Real estate sales climbed in Terrace in 2021. (THE CANADIAN PRESS Jonathan Hayward.)

Real estate prices continue to rise across northwest B.C.

In 2021, 190 properties sold in Kitimat worth $68 million

Real estate sales in Kitimat and area grew in 2021, indicate year-end statistics released by the BC Northern Real Estate Board.

In 2021, 190 properties sold worth $68 million compared to 166 properties worth $52.6 million in 2020.

Of those 2021 sales, 115 were single-family homes with the median value being $365,000.

However, according to statistics, Terrace continues to dominate the charts with the highest average sales price in northern B.C.

Terrace saw 412 properties sell in 2021 which were worth $173.2 million compared with 2020 when 318 properties sold worth $114.1 million. Of the 2021 sales in Terrace, 213 were single-family homes.

The average price for the 213 homes sold in 2021 was $467,492, a healthy rise over the 2020 average price of $400,539 when 163 homes sold and the $398,553 average price in 2019 when 155 homes sold.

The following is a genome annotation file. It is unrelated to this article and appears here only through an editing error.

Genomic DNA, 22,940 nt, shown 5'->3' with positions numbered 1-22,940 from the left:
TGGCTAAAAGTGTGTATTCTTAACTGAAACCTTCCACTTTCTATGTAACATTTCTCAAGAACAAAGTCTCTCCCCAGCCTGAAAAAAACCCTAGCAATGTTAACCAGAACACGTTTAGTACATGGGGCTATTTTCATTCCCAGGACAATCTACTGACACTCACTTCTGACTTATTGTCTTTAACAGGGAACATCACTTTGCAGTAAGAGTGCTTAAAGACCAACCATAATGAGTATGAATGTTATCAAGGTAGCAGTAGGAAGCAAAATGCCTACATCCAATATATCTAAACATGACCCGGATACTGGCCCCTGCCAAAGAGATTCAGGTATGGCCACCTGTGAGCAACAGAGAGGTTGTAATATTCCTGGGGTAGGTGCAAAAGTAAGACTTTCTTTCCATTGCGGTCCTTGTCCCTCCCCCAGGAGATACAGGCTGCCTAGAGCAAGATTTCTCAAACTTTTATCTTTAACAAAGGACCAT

Coming right behind Terrace for average sale prices in 2021 was Prince George at $457,804 with Prince Rupert next at $427,776 and Smithers at $403,282.

The most inexpensive homes in 2021 could be found in Mackenzie in the northeast at an average price of $178,287 with Fort Nelson not far behind at $206,844.

In all, the real estate board says there were 6,701 property sales worth $2.4 billion in 2021 through the Multiple Listing Service, up from 2020 figures of 5083 sales at $1.6 billion.

The real estate board says a combination of very strong sales and record low listings is pushing prices up to record amounts.

“Residential prices are up roughly 28 per cent since the start of the pandemic and in [the fourth quarter of 2020] averaged $399,615,” the board said in a statement.

The board did note that listings remain low and predicts that will put upward price pressure on homes.

“We expect markets will remain tight through the first half of 2022 before rising mortgage rates and expected tightening by the Bank of Canada starts to temper demand,” the board stated.